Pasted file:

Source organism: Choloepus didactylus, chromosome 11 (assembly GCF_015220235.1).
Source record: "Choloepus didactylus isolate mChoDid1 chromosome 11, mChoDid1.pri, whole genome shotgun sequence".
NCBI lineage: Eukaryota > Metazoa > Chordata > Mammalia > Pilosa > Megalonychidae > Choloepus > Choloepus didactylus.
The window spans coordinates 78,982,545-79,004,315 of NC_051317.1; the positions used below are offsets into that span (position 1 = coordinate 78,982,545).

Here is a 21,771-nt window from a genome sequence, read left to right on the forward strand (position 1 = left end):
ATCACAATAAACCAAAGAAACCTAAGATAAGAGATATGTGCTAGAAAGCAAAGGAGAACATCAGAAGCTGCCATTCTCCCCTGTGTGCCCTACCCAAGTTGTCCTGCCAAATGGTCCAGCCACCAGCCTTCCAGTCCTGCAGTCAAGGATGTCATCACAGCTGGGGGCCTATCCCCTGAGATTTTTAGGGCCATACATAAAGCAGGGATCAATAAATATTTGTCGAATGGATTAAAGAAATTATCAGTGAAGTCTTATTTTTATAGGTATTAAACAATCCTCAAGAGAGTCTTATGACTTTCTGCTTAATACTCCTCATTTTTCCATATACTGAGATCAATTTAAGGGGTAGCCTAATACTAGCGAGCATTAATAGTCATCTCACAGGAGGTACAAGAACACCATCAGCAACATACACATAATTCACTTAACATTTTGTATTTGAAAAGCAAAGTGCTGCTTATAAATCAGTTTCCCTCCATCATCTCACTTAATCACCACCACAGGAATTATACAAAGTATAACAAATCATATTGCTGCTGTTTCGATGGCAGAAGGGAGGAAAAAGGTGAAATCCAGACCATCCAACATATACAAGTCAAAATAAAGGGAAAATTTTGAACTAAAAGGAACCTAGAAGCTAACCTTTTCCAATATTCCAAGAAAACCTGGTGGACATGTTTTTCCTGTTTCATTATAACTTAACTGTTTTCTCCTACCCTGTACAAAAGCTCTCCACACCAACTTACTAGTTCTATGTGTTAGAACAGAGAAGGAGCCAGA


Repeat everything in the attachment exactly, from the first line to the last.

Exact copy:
Source organism: Choloepus didactylus, chromosome 11 (assembly GCF_015220235.1).
Source record: "Choloepus didactylus isolate mChoDid1 chromosome 11, mChoDid1.pri, whole genome shotgun sequence".
NCBI lineage: Eukaryota > Metazoa > Chordata > Mammalia > Pilosa > Megalonychidae > Choloepus > Choloepus didactylus.
The window spans coordinates 78,982,545-79,004,315 of NC_051317.1; the positions used below are offsets into that span (position 1 = coordinate 78,982,545).

Here is a 21,771-nt window from a genome sequence, read left to right on the forward strand (position 1 = left end):
ATCACAATAAACCAAAGAAACCTAAGATAAGAGATATGTGCTAGAAAGCAAAGGAGAACATCAGAAGCTGCCATTCTCCCCTGTGTGCCCTACCCAAGTTGTCCTGCCAAATGGTCCAGCCACCAGCCTTCCAGTCCTGCAGTCAAGGATGTCATCACAGCTGGGGGCCTATCCCCTGAGATTTTTAGGGCCATACATAAAGCAGGGATCAATAAATATTTGTCGAATGGATTAAAGAAATTATCAGTGAAGTCTTATTTTTATAGGTATTAAACAATCCTCAAGAGAGTCTTATGACTTTCTGCTTAATACTCCTCATTTTTCCATATACTGAGATCAATTTAAGGGGTAGCCTAATACTAGCGAGCATTAATAGTCATCTCACAGGAGGTACAAGAACACCATCAGCAACATACACATAATTCACTTAACATTTTGTATTTGAAAAGCAAAGTGCTGCTTATAAATCAGTTTCCCTCCATCATCTCACTTAATCACCACCACAGGAATTATACAAAGTATAACAAATCATATTGCTGCTGTTTCGATGGCAGAAGGGAGGAAAAAGGTGAAATCCAGACCATCCAACATATACAAGTCAAAATAAAGGGAAAATTTTGAACTAAAAGGAACCTAGAAGCTAACCTTTTCCAATATTCCAAGAAAACCTGGTGGACATGTTTTTCCTGTTTCATTATAACTTAACTGTTTTCTCCTACCCTGTACAAAAGCTCTCCACACCAACTTACTAGTTCTATGTGTTAGAACAGAGAAGGAGCCAGA